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Research Data Management

Why document data?

Clear and thorough data documentation helps make sure that your data can be understood, interpreted, and reused. Data documentation can take different forms, but it is commonly a text document that thoroughly describes the content of a dataset, including information about file formats used, the way the data is structured, and relationships among different components of the dataset. 

Items that could be included in data documentation are:

  • your organizational system (e.g. file naming conventions, folder structure)
  • methods used to collect, process, clean, and transform data
  • the structure of the dataset, relationships between files
  • meanings of fields in spreadsheets, units used, meanings of acronyms or abbreviations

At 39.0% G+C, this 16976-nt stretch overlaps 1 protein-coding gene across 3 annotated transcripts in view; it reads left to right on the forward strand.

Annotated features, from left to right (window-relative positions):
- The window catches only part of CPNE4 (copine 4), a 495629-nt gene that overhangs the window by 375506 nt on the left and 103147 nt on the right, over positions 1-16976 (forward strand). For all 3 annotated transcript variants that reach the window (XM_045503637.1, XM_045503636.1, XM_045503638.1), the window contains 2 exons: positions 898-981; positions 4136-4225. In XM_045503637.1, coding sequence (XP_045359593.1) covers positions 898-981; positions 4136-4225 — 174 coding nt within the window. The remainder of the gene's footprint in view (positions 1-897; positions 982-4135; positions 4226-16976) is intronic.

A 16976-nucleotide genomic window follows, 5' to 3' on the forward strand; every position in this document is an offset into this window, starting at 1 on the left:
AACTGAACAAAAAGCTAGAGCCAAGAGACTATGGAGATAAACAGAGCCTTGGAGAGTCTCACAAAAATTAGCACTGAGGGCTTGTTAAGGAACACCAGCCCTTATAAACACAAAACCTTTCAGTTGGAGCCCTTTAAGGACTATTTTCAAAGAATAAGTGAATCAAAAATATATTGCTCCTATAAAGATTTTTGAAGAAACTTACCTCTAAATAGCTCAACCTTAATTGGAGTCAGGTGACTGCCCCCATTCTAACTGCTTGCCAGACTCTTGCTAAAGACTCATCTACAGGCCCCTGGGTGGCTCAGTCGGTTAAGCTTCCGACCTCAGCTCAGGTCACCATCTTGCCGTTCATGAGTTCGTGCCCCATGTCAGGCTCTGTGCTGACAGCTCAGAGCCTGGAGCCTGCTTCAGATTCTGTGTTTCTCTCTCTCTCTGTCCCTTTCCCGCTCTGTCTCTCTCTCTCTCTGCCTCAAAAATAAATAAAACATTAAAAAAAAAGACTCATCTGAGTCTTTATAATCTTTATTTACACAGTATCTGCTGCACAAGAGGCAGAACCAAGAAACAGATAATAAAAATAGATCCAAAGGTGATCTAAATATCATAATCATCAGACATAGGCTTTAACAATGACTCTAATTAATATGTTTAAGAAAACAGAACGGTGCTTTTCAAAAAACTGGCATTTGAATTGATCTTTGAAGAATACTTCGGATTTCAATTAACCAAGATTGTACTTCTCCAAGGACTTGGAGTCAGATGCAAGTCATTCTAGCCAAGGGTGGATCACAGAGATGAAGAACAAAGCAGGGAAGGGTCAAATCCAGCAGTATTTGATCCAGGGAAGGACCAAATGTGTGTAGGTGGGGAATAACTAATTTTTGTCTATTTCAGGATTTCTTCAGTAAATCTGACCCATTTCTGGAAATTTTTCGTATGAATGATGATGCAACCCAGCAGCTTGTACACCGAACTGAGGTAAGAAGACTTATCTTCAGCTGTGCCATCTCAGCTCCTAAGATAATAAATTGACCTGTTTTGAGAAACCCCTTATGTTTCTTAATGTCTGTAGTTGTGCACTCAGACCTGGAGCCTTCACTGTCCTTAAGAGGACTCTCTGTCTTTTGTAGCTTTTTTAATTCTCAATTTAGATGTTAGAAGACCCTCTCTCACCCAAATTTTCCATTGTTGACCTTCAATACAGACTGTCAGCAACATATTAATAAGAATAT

• changes made to the dataset over time
  • known problems and limitations
  • a recommended citation
  • licensing information indicating how others are permitted to use the dataset

README Files

It is common to format documentation for a dataset in what is known as a README file. A README file is a plan text file that includes information that will make it easier for researchers to understand and reuse the dataset. Some disciplines have established standards for what should be inclued in a README file. Absent these standards, you may consider including:

  • Descriptions of each file in the dataset (including their formats)
  • Names, contact information, and affiliations of PIs and co-investigators
  • Dates of data collection
  • Location information (if relevant)
  • Key words
  • Names and definitions
  • Units of measurement
  • Licensing and access information
  • Recommended citations

An example of a dataset with a README is available in the University of Virginia's Dataverse repository